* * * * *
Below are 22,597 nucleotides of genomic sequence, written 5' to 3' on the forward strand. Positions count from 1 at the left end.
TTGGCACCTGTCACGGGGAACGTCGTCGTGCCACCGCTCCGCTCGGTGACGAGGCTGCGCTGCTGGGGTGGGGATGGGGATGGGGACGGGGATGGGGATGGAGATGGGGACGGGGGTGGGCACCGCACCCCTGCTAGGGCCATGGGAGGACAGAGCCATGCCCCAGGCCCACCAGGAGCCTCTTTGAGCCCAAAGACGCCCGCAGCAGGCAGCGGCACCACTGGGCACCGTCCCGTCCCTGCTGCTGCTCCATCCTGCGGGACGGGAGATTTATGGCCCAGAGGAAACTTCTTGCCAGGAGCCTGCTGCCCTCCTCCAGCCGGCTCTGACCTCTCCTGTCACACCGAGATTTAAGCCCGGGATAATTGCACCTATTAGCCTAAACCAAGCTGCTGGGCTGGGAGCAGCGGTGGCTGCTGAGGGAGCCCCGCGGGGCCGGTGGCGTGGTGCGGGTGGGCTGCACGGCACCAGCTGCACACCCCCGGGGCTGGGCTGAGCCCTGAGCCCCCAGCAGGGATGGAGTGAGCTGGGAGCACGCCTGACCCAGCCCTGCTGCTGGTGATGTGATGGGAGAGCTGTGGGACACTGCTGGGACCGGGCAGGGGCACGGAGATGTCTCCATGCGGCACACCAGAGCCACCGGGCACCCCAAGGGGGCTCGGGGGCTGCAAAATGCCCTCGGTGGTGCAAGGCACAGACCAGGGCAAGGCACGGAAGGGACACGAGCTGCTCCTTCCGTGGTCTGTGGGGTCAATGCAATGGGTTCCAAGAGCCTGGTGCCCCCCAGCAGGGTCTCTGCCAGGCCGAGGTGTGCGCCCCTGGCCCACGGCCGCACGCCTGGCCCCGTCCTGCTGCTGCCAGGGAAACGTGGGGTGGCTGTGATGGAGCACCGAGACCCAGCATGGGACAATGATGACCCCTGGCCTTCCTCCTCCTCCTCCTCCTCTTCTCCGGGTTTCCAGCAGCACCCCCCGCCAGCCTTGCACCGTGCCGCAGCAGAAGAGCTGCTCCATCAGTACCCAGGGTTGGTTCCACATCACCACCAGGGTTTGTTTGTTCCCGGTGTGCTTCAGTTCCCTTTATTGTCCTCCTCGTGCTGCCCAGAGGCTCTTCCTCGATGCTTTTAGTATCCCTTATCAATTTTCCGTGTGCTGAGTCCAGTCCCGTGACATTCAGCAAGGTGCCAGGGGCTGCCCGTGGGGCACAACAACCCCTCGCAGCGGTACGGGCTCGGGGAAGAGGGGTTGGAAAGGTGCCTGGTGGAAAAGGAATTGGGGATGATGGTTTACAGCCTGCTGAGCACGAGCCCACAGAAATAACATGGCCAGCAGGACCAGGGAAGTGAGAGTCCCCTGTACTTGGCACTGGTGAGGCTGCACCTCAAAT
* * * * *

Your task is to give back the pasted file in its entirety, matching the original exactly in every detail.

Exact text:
Below are 22,597 nucleotides of genomic sequence, written 5' to 3' on the forward strand. Positions count from 1 at the left end.
TTGGCACCTGTCACGGGGAACGTCGTCGTGCCACCGCTCCGCTCGGTGACGAGGCTGCGCTGCTGGGGTGGGGATGGGGATGGGGACGGGGATGGGGATGGAGATGGGGACGGGGGTGGGCACCGCACCCCTGCTAGGGCCATGGGAGGACAGAGCCATGCCCCAGGCCCACCAGGAGCCTCTTTGAGCCCAAAGACGCCCGCAGCAGGCAGCGGCACCACTGGGCACCGTCCCGTCCCTGCTGCTGCTCCATCCTGCGGGACGGGAGATTTATGGCCCAGAGGAAACTTCTTGCCAGGAGCCTGCTGCCCTCCTCCAGCCGGCTCTGACCTCTCCTGTCACACCGAGATTTAAGCCCGGGATAATTGCACCTATTAGCCTAAACCAAGCTGCTGGGCTGGGAGCAGCGGTGGCTGCTGAGGGAGCCCCGCGGGGCCGGTGGCGTGGTGCGGGTGGGCTGCACGGCACCAGCTGCACACCCCCGGGGCTGGGCTGAGCCCTGAGCCCCCAGCAGGGATGGAGTGAGCTGGGAGCACGCCTGACCCAGCCCTGCTGCTGGTGATGTGATGGGAGAGCTGTGGGACACTGCTGGGACCGGGCAGGGGCACGGAGATGTCTCCATGCGGCACACCAGAGCCACCGGGCACCCCAAGGGGGCTCGGGGGCTGCAAAATGCCCTCGGTGGTGCAAGGCACAGACCAGGGCAAGGCACGGAAGGGACACGAGCTGCTCCTTCCGTGGTCTGTGGGGTCAATGCAATGGGTTCCAAGAGCCTGGTGCCCCCCAGCAGGGTCTCTGCCAGGCCGAGGTGTGCGCCCCTGGCCCACGGCCGCACGCCTGGCCCCGTCCTGCTGCTGCCAGGGAAACGTGGGGTGGCTGTGATGGAGCACCGAGACCCAGCATGGGACAATGATGACCCCTGGCCTTCCTCCTCCTCCTCCTCCTCTTCTCCGGGTTTCCAGCAGCACCCCCCGCCAGCCTTGCACCGTGCCGCAGCAGAAGAGCTGCTCCATCAGTACCCAGGGTTGGTTCCACATCACCACCAGGGTTTGTTTGTTCCCGGTGTGCTTCAGTTCCCTTTATTGTCCTCCTCGTGCTGCCCAGAGGCTCTTCCTCGATGCTTTTAGTATCCCTTATCAATTTTCCGTGTGCTGAGTCCAGTCCCGTGACATTCAGCAAGGTGCCAGGGGCTGCCCGTGGGGCACAACAACCCCTCGCAGCGGTACGGGCTCGGGGAAGAGGGGTTGGAAAGGTGCCTGGTGGAAAAGGAATTGGGGATGATGGTTTACAGCCTGCTGAGCACGAGCCCACAGAAATAACATGGCCAGCAGGACCAGGGAAGTGAGAGTCCCCTGTACTTGGCACTGGTGAGGCTGCACCTCAAAT